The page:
New approaches for fundamental rocket injector studies using a shock tube Conference Paper uri icon

abstract

  • Due to the considerable amount of time, effort, and cost to design and test new rocket injectors, alternative methods for studying fundamental processes of injection and instability at rocket conditions using a shock tube are presently being explored. Shock tubes have the advantage that they can reproduce rocket temperatures and pressures by using incident and reflected shock waves without the complexities associated with steady-state flow rigs. The main limitation to the shock-tube technique, however, is the transient test on the order of milliseconds. Nonetheless, if a given experiment were appropriately designed, a shock tube can provide useful information regarding phenomena such as droplet vaporization, supercritical fluids, spray /acoustic wave interaction, droplet breakup, and even injector flow processes. Shock tubes have been utilized over the past few decades for such fundamental studies involving heterogeneous, reacting flow fields, but very little research has specifically targeted rocket combustion processes. Several uses of a shock tube for fundamental liquid-propellant rocket research are discussed, including ignition studies, wave interactions, and spray behavior at sub- and supercritical chamber conditions. To this end, a new capability has been added to the authors' shock-tube laboratory, namely a modified test section that allows timed coaxial injection of a fuel and oxidizer into the hot gas region behind the reflected shock wave. This test section has large windows for optical access of flow phenomena. Details on the new hardware design and characterization are provided.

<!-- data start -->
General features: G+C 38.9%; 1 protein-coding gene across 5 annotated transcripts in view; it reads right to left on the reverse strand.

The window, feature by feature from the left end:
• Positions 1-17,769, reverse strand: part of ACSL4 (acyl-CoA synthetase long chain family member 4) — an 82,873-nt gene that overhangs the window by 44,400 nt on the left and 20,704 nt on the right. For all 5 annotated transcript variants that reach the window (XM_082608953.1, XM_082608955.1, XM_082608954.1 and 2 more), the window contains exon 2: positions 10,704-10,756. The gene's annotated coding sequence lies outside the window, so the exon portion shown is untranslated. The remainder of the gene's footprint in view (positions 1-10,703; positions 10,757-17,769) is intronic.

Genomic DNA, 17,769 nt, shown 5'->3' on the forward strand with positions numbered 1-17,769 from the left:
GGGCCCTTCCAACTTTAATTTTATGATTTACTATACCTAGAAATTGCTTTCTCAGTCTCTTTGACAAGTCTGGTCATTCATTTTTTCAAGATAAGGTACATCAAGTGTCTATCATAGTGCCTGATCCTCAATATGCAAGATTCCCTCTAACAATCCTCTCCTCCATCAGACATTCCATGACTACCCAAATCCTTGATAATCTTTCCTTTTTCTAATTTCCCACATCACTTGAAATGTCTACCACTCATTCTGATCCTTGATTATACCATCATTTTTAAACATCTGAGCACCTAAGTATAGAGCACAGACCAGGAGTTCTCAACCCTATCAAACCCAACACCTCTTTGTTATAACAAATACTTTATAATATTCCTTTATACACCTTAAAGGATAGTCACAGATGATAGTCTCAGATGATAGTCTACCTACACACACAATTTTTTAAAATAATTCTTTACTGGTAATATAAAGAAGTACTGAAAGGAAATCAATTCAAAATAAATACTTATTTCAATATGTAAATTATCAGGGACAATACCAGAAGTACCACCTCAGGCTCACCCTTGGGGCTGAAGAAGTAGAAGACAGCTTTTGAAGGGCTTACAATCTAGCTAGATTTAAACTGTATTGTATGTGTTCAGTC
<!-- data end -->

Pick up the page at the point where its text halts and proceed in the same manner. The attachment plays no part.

author list (cited authors)

  • Rotavera, B., Amadio, A., Antonovski, V., & Petersen, E.

publication date

  • December 2006